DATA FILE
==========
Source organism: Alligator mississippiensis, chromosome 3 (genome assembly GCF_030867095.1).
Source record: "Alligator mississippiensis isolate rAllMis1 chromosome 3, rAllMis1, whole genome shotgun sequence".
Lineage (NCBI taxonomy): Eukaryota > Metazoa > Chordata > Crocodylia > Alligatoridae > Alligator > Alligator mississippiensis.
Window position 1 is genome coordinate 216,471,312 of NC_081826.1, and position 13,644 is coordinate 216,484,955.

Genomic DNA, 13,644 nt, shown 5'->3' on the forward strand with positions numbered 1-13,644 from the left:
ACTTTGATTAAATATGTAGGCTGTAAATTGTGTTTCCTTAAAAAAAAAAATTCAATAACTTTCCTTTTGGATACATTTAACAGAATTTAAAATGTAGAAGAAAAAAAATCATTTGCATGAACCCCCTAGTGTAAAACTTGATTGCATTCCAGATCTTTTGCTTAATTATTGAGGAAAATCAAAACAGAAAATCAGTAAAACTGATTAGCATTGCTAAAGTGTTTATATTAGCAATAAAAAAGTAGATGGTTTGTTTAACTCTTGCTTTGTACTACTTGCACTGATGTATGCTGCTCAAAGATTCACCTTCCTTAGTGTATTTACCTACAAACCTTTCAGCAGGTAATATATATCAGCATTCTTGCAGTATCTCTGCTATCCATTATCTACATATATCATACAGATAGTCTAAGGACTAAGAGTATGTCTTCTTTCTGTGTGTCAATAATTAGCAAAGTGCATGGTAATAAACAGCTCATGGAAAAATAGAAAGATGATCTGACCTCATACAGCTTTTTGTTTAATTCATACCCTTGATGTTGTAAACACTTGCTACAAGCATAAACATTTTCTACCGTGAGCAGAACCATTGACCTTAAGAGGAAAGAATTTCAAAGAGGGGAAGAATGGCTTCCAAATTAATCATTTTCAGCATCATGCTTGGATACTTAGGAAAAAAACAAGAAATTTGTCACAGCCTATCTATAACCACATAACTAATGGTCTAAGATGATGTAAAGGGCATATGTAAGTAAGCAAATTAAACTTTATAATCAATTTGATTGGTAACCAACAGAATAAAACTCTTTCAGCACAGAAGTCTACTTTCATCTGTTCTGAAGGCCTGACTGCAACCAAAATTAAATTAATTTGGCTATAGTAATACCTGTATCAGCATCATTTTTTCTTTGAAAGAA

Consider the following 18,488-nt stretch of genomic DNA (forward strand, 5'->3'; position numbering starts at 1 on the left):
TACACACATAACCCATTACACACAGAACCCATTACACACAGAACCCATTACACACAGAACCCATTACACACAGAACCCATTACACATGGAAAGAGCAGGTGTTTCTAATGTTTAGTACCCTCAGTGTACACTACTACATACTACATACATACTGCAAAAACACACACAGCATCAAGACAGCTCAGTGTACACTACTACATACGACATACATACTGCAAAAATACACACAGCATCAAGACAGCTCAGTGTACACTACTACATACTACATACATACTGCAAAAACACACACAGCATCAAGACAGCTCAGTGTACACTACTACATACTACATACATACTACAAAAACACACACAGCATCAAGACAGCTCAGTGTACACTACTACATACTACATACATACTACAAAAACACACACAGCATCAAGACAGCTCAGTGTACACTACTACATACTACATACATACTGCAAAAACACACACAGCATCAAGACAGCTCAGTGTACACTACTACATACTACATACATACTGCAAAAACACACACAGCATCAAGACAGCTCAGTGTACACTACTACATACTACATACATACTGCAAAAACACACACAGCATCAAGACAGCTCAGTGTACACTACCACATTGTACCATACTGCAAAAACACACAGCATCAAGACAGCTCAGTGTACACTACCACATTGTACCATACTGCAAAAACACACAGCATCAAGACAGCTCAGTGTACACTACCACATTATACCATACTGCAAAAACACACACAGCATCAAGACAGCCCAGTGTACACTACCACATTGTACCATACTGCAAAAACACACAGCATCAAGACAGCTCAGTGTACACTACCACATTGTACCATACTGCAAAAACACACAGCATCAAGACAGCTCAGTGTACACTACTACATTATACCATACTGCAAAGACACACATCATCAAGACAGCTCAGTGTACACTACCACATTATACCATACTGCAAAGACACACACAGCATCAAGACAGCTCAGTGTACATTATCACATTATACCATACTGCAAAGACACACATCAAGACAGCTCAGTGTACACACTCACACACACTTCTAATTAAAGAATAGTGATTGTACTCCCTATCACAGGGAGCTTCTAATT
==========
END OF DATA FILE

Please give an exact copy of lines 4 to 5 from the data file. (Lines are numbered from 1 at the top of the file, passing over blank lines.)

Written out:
Window position 1 is genome coordinate 216,471,312 of NC_081826.1, and position 13,644 is coordinate 216,484,955.

Genomic DNA, 13,644 nt, shown 5'->3' on the forward strand with positions numbered 1-13,644 from the left: